It is the responsibility of medical physicists working in the Oncotherapy Department to ensure that all equipment, and especially equipment used for treatment of patients function according to specifications. Thus we ensure that cancer patients receive treatment of a high standard, that a cost-effective service is provided, and that the conditions for patients and staff are safe. New treatment techniques and computer procedures are also developed and verified before being implemented in co-operation with the personnel of the Oncotherapy Department.

Rendering of service


The medical physicist in the Department of Oncotherapy is involved in maintaining and ensuring the correct functioning of equipment employed for the purpose of localising and treating cancer tumours in patients. This includes accurate dosimetry or the measurement of radiation beam intensity and the administration of treatment according to the prescription of the oncotherapist. Regular quality control in respect of equipment is therefore essential. For this purpose we use different types of equipment to measure radiation intensity and dose such as ionisation chambers, semi-conductor radiation detectors, thermo luminescent dosimeters and X-ray film.

During the localisation of tumours we use diagnostic imaging procedures such as computed tomography (CT) and X-ray simulation. Medical physicists are responsible for quality control of the imaging equipment to ensure that tumour size and density is determined correctly for accurate computer planning of the radiation treatment of patients.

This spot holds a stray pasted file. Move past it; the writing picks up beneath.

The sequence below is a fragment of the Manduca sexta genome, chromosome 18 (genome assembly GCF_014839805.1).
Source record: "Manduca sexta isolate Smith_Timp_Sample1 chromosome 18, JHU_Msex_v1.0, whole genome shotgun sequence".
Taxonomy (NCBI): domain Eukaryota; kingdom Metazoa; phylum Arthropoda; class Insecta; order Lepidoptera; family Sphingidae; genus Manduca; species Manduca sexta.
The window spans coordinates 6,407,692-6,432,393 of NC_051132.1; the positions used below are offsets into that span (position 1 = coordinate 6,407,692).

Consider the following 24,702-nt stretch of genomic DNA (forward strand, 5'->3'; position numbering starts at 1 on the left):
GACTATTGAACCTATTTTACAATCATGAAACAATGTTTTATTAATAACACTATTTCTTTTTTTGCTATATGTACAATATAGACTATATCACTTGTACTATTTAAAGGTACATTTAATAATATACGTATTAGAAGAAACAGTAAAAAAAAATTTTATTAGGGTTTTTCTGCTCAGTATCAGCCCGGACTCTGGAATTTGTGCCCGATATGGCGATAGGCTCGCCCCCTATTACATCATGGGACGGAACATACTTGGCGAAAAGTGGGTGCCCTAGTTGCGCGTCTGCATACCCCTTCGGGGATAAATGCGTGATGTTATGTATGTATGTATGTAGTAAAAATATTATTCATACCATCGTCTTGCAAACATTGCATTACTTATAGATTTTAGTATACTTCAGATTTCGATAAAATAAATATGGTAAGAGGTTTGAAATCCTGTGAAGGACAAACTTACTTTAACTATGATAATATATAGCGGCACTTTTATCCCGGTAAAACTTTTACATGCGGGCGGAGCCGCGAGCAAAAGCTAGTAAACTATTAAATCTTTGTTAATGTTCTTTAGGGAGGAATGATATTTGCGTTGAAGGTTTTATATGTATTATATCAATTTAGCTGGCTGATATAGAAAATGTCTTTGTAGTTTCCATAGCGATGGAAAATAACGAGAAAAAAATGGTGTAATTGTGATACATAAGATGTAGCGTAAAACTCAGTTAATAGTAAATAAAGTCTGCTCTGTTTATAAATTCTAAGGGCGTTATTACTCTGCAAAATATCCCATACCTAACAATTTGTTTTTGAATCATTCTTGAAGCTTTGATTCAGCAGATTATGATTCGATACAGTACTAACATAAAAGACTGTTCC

We accurately measure the radiation distribution obtained from linear accelerators during the acceptance of the machines. These measurements are transferred to a radiation treatment planning system that is computer based. This system is used to accurately simulate and optimise the distribution of the radiation dose before the patient is treated. Since we, as physicists, have an extensive knowledge of radiation interaction with tissue as well as computers and dose calculation, the algorithms employed by the computer are also tested to ensure that the calculated simulations are valid. We are also responsible for the maintenance of computers and involved in the development of new treatment techniques. Quality control in planning entails our checking each plan and dose calculation for the treatment of a patient before radiation starts.

A variety of radiation sources are used for the treatment of cancer patients. The linear accelerator is used to generate high energy X-rays (up to 20 million electron volt) for the treatment of deep lying tumours. High energy electrons (from 4 to 25 million electron volt) are also generated for the treatment of superficial tumours such as those encountered in patients with breast cancer.

Medical physicists are also involved in the improvement and development of treatment techniques. We optimise treatment by restricting the dose to normal tissue and organs to a minimum, while maximising tumour dose. In addition, new equipment is being evaluated to facilitate the treatment of patients.

Since the cost of equipment used for the treatment of cancer patients is extremely high, we are involved in the drawing up of specifications and the recommendation of purchase of equipment that will be the best for patient treatment. Following the purchase of such equipment, we run well-specified acceptance tests before the equipment is accepted for implementation of patient treatment. After the equipment has been put into service, we do daily quality control on the equipment to ensure that patients do indeed receive the correct prescribed radiation dose during treatment.

Radiation doses administered to individual patients during treatment is also checked regularly by means of thermoluminescent dosimeters. Doses are measured in cases where radiation sensitive organs, such as the eye, are located near the field of radiation, in order to ensure that such organs do not receive an unacceptably high dose.